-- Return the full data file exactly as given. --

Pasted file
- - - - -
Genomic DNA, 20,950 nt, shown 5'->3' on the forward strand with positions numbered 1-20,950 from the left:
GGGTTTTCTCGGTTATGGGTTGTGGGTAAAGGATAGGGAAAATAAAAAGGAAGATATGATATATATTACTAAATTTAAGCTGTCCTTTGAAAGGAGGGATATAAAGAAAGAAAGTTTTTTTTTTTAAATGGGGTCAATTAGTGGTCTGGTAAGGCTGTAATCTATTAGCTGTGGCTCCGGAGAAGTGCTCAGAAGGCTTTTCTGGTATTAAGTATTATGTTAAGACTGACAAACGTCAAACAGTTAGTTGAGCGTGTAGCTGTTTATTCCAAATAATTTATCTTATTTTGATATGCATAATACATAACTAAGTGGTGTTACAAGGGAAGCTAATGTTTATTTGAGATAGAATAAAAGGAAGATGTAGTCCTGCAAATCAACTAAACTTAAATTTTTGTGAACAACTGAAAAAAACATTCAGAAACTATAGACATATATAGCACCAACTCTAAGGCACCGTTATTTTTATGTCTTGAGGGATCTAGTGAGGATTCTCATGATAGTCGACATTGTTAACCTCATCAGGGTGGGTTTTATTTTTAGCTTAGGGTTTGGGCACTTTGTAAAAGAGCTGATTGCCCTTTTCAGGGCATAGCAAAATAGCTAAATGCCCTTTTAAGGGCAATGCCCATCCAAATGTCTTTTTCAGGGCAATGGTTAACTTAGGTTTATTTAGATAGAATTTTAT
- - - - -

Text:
Genomic DNA, 20,950 nt, shown 5'->3' on the forward strand with positions numbered 1-20,950 from the left:
GGGTTTTCTCGGTTATGGGTTGTGGGTAAAGGATAGGGAAAATAAAAAGGAAGATATGATATATATTACTAAATTTAAGCTGTCCTTTGAAAGGAGGGATATAAAGAAAGAAAGTTTTTTTTTTTAAATGGGGTCAATTAGTGGTCTGGTAAGGCTGTAATCTATTAGCTGTGGCTCCGGAGAAGTGCTCAGAAGGCTTTTCTGGTATTAAGTATTATGTTAAGACTGACAAACGTCAAACAGTTAGTTGAGCGTGTAGCTGTTTATTCCAAATAATTTATCTTATTTTGATATGCATAATACATAACTAAGTGGTGTTACAAGGGAAGCTAATGTTTATTTGAGATAGAATAAAAGGAAGATGTAGTCCTGCAAATCAACTAAACTTAAATTTTTGTGAACAACTGAAAAAAACATTCAGAAACTATAGACATATATAGCACCAACTCTAAGGCACCGTTATTTTTATGTCTTGAGGGATCTAGTGAGGATTCTCATGATAGTCGACATTGTTAACCTCATCAGGGTGGGTTTTATTTTTAGCTTAGGGTTTGGGCACTTTGTAAAAGAGCTGATTGCCCTTTTCAGGGCATAGCAAAATAGCTAAATGCCCTTTTAAGGGCAATGCCCATCCAAATGTCTTTTTCAGGGCAATGGTTAACTTAGGTTTATTTAGATAGAATTTTAT